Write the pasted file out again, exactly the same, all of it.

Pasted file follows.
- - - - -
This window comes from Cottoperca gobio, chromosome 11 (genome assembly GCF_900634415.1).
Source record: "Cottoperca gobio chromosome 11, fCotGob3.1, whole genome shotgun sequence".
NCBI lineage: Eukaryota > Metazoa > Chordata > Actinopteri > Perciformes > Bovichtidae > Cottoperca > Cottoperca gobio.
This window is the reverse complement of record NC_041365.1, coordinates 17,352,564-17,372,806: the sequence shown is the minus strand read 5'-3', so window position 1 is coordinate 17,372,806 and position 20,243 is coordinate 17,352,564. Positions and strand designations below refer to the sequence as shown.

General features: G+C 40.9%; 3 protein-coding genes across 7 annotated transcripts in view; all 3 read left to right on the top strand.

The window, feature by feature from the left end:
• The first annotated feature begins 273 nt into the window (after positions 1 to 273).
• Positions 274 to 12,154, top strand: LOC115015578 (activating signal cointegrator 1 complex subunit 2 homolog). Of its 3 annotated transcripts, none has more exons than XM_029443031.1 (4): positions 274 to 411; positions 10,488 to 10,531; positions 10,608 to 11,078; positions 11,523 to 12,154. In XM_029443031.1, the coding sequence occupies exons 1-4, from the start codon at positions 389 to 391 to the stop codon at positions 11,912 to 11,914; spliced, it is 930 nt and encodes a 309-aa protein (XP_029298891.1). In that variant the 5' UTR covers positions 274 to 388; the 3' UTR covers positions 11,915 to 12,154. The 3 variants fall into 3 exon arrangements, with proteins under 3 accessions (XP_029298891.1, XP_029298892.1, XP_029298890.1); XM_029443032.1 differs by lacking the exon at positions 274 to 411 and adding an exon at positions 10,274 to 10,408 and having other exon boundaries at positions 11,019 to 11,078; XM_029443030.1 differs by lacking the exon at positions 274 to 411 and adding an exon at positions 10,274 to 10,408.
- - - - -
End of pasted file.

This window comes from Cottoperca gobio, chromosome 11 (genome assembly GCF_900634415.1).
Source record: "Cottoperca gobio chromosome 11, fCotGob3.1, whole genome shotgun sequence".
NCBI lineage: Eukaryota > Metazoa > Chordata > Actinopteri > Perciformes > Bovichtidae > Cottoperca > Cottoperca gobio.
This window is the reverse complement of record NC_041365.1, coordinates 17,352,564-17,372,806: the sequence shown is the minus strand read 5'-3', so window position 1 is coordinate 17,372,806 and position 20,243 is coordinate 17,352,564. Positions and strand designations below refer to the sequence as shown.

General features: G+C 40.9%; 3 protein-coding genes across 7 annotated transcripts in view; all 3 read left to right on the top strand.

The window, feature by feature from the left end:
• The first annotated feature begins 273 nt into the window (after positions 1 to 273).
• Positions 274 to 12,154, top strand: LOC115015578 (activating signal cointegrator 1 complex subunit 2 homolog). Of its 3 annotated transcripts, none has more exons than XM_029443031.1 (4): positions 274 to 411; positions 10,488 to 10,531; positions 10,608 to 11,078; positions 11,523 to 12,154. In XM_029443031.1, the coding sequence occupies exons 1-4, from the start codon at positions 389 to 391 to the stop codon at positions 11,912 to 11,914; spliced, it is 930 nt and encodes a 309-aa protein (XP_029298891.1). In that variant the 5' UTR covers positions 274 to 388; the 3' UTR covers positions 11,915 to 12,154. The 3 variants fall into 3 exon arrangements, with proteins under 3 accessions (XP_029298891.1, XP_029298892.1, XP_029298890.1); XM_029443032.1 differs by lacking the exon at positions 274 to 411 and adding an exon at positions 10,274 to 10,408 and having other exon boundaries at positions 11,019 to 11,078; XM_029443030.1 differs by lacking the exon at positions 274 to 411 and adding an exon at positions 10,274 to 10,408.